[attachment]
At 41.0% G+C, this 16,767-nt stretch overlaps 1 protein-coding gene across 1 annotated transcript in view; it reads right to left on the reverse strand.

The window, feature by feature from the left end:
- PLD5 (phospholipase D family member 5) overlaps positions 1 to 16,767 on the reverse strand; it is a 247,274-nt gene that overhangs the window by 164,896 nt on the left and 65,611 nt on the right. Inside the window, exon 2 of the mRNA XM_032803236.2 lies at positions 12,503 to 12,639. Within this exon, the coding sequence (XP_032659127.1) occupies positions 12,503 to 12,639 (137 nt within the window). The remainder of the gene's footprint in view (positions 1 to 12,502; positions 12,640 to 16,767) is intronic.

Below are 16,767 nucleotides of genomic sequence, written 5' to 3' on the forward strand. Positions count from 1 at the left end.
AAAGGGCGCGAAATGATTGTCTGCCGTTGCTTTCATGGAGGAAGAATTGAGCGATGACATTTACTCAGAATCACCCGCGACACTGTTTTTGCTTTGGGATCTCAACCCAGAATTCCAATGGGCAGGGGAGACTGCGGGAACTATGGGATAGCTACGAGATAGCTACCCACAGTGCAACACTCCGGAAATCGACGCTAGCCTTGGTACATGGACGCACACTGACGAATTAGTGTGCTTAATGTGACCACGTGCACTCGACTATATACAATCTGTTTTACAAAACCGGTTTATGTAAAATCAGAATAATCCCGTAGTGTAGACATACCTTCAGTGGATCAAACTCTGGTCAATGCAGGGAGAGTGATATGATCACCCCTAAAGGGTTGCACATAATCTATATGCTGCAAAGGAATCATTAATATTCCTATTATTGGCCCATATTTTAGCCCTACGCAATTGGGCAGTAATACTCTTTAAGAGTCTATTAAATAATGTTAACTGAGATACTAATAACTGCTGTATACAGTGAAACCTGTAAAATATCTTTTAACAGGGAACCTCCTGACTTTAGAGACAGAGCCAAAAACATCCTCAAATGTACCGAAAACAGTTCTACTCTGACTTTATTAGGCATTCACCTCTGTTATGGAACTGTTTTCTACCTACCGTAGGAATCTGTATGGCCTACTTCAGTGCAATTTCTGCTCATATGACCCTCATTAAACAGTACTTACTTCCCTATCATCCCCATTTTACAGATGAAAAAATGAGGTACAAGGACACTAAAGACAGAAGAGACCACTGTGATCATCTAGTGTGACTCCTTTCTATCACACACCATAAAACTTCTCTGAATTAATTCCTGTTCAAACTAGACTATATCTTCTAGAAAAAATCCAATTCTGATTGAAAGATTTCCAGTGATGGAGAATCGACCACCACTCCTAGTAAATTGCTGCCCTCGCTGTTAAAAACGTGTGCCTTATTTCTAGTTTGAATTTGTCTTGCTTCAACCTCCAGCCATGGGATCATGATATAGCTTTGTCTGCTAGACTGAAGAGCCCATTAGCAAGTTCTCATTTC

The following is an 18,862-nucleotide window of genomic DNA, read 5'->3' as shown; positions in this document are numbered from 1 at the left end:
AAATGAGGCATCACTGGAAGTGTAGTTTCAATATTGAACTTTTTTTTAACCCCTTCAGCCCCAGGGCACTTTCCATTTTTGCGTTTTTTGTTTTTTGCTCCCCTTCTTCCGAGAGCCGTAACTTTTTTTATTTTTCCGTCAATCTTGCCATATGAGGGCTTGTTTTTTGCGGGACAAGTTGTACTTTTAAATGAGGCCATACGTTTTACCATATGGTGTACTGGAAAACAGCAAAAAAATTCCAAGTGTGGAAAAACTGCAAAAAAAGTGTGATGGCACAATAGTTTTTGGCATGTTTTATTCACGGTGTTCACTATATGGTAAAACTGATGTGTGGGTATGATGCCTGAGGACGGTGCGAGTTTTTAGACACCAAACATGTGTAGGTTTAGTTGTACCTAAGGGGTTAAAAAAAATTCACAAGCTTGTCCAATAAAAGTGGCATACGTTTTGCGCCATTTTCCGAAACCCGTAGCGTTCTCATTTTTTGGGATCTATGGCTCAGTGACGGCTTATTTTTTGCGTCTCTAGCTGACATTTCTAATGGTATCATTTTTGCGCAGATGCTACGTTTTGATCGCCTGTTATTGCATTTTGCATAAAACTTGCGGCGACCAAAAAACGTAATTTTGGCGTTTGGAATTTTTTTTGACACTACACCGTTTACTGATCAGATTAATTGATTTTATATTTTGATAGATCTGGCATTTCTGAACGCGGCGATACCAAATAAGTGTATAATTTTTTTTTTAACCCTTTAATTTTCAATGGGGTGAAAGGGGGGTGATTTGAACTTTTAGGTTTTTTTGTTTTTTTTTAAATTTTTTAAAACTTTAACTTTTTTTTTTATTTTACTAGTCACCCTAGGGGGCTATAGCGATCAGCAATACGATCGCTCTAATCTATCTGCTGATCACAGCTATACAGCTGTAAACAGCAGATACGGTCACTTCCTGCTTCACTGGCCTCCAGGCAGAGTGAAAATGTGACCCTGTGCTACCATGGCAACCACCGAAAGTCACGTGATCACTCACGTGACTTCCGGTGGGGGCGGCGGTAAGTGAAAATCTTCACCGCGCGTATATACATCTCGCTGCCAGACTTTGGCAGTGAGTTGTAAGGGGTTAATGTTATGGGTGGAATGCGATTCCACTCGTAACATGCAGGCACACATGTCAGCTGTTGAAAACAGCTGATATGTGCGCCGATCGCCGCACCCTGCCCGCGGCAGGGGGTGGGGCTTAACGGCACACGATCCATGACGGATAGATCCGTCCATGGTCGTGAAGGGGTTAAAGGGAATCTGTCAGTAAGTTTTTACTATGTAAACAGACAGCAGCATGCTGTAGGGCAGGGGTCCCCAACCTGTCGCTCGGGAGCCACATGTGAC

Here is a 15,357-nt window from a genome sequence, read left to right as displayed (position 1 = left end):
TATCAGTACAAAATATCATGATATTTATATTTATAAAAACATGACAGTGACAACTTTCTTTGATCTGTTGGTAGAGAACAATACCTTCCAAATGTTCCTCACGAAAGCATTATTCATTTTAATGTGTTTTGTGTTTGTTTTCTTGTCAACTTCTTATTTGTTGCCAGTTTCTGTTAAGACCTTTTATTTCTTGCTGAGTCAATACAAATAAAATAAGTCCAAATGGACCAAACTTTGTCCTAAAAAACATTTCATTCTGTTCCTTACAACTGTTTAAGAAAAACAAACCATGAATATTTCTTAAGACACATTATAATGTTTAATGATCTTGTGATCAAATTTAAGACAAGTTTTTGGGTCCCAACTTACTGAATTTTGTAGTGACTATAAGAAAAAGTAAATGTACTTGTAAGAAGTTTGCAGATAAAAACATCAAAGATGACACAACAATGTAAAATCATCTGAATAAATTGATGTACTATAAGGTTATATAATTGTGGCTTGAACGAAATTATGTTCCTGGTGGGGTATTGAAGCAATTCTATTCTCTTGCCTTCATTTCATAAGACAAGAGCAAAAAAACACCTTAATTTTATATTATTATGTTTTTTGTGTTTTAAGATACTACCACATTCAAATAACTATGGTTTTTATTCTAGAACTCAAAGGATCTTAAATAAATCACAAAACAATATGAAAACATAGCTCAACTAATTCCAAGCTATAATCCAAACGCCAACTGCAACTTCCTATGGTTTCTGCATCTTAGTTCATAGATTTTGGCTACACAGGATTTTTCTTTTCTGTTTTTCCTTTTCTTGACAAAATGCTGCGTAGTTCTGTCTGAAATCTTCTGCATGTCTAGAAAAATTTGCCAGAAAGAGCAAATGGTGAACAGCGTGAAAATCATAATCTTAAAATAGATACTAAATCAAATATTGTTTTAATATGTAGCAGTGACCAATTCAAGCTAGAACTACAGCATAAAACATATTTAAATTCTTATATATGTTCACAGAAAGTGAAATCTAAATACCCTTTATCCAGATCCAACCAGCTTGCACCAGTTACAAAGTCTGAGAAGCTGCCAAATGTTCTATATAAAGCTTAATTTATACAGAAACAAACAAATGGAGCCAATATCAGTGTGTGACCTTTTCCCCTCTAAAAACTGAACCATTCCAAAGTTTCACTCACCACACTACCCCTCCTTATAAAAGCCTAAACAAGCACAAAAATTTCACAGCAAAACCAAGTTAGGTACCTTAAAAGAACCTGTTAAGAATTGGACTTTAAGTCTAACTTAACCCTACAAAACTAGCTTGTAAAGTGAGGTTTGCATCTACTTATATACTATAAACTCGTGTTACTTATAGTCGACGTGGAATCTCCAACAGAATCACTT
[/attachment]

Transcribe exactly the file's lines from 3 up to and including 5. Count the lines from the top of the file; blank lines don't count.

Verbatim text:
- PLD5 (phospholipase D family member 5) overlaps positions 1 to 16,767 on the reverse strand; it is a 247,274-nt gene that overhangs the window by 164,896 nt on the left and 65,611 nt on the right. Inside the window, exon 2 of the mRNA XM_032803236.2 lies at positions 12,503 to 12,639. Within this exon, the coding sequence (XP_032659127.1) occupies positions 12,503 to 12,639 (137 nt within the window). The remainder of the gene's footprint in view (positions 1 to 12,502; positions 12,640 to 16,767) is intronic.

Below are 16,767 nucleotides of genomic sequence, written 5' to 3' on the forward strand. Positions count from 1 at the left end.
AAAGGGCGCGAAATGATTGTCTGCCGTTGCTTTCATGGAGGAAGAATTGAGCGATGACATTTACTCAGAATCACCCGCGACACTGTTTTTGCTTTGGGATCTCAACCCAGAATTCCAATGGGCAGGGGAGACTGCGGGAACTATGGGATAGCTACGAGATAGCTACCCACAGTGCAACACTCCGGAAATCGACGCTAGCCTTGGTACATGGACGCACACTGACGAATTAGTGTGCTTAATGTGACCACGTGCACTCGACTATATACAATCTGTTTTACAAAACCGGTTTATGTAAAATCAGAATAATCCCGTAGTGTAGACATACCTTCAGTGGATCAAACTCTGGTCAATGCAGGGAGAGTGATATGATCACCCCTAAAGGGTTGCACATAATCTATATGCTGCAAAGGAATCATTAATATTCCTATTATTGGCCCATATTTTAGCCCTACGCAATTGGGCAGTAATACTCTTTAAGAGTCTATTAAATAATGTTAACTGAGATACTAATAACTGCTGTATACAGTGAAACCTGTAAAATATCTTTTAACAGGGAACCTCCTGACTTTAGAGACAGAGCCAAAAACATCCTCAAATGTACCGAAAACAGTTCTACTCTGACTTTATTAGGCATTCACCTCTGTTATGGAACTGTTTTCTACCTACCGTAGGAATCTGTATGGCCTACTTCAGTGCAATTTCTGCTCATATGACCCTCATTAAACAGTACTTACTTCCCTATCATCCCCATTTTACAGATGAAAAAATGAGGTACAAGGACACTAAAGACAGAAGAGACCACTGTGATCATCTAGTGTGACTCCTTTCTATCACACACCATAAAACTTCTCTGAATTAATTCCTGTTCAAACTAGACTATATCTTCTAGAAAAAATCCAATTCTGATTGAAAGATTTCCAGTGATGGAGAATCGACCACCACTCCTAGTAAATTGCTGCCCTCGCTGTTAAAAACGTGTGCCTTATTTCTAGTTTGAATTTGTCTTGCTTCAACCTCCAGCCATGGGATCATGATATAGCTTTGTCTGCTAGACTGAAGAGCCCATTAGCAAGTTCTCATTTC